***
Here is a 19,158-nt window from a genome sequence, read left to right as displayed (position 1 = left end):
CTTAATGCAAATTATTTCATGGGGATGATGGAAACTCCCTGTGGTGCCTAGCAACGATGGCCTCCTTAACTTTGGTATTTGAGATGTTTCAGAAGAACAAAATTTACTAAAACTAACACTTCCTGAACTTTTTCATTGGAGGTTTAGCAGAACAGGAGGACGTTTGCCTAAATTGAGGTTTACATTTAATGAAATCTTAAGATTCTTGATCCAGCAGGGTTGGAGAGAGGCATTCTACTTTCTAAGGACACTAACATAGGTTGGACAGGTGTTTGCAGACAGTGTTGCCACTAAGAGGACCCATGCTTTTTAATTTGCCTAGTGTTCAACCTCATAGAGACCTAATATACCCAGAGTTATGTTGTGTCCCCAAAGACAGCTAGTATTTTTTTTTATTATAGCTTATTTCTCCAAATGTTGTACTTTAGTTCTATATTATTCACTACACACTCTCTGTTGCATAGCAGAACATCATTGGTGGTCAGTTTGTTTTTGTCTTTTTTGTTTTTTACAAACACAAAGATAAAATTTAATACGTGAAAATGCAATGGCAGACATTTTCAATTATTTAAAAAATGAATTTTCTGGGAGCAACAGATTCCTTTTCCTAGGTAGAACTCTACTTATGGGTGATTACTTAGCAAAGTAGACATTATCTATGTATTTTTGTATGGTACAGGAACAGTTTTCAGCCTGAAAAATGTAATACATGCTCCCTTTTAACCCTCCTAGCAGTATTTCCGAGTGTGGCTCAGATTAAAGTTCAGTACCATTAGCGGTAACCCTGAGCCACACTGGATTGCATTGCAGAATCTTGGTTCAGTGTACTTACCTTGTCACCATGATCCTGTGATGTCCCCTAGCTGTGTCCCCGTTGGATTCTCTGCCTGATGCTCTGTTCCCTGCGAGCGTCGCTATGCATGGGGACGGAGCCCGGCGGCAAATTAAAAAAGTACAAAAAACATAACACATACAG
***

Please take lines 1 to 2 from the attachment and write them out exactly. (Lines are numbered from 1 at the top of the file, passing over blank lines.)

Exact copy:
Here is a 19,158-nt window from a genome sequence, read left to right as displayed (position 1 = left end):
CTTAATGCAAATTATTTCATGGGGATGATGGAAACTCCCTGTGGTGCCTAGCAACGATGGCCTCCTTAACTTTGGTATTTGAGATGTTTCAGAAGAACAAAATTTACTAAAACTAACACTTCCTGAACTTTTTCATTGGAGGTTTAGCAGAACAGGAGGACGTTTGCCTAAATTGAGGTTTACATTTAATGAAATCTTAAGATTCTTGATCCAGCAGGGTTGGAGAGAGGCATTCTACTTTCTAAGGACACTAACATAGGTTGGACAGGTGTTTGCAGACAGTGTTGCCACTAAGAGGACCCATGCTTTTTAATTTGCCTAGTGTTCAACCTCATAGAGACCTAATATACCCAGAGTTATGTTGTGTCCCCAAAGACAGCTAGTATTTTTTTTTATTATAGCTTATTTCTCCAAATGTTGTACTTTAGTTCTATATTATTCACTACACACTCTCTGTTGCATAGCAGAACATCATTGGTGGTCAGTTTGTTTTTGTCTTTTTTGTTTTTTACAAACACAAAGATAAAATTTAATACGTGAAAATGCAATGGCAGACATTTTCAATTATTTAAAAAATGAATTTTCTGGGAGCAACAGATTCCTTTTCCTAGGTAGAACTCTACTTATGGGTGATTACTTAGCAAAGTAGACATTATCTATGTATTTTTGTATGGTACAGGAACAGTTTTCAGCCTGAAAAATGTAATACATGCTCCCTTTTAACCCTCCTAGCAGTATTTCCGAGTGTGGCTCAGATTAAAGTTCAGTACCATTAGCGGTAACCCTGAGCCACACTGGATTGCATTGCAGAATCTTGGTTCAGTGTACTTACCTTGTCACCATGATCCTGTGATGTCCCCTAGCTGTGTCCCCGTTGGATTCTCTGCCTGATGCTCTGTTCCCTGCGAGCGTCGCTATGCATGGGGACGGAGCCCGGCGGCAAATTAAAAAAGTACAAAAAACATAACACATACAG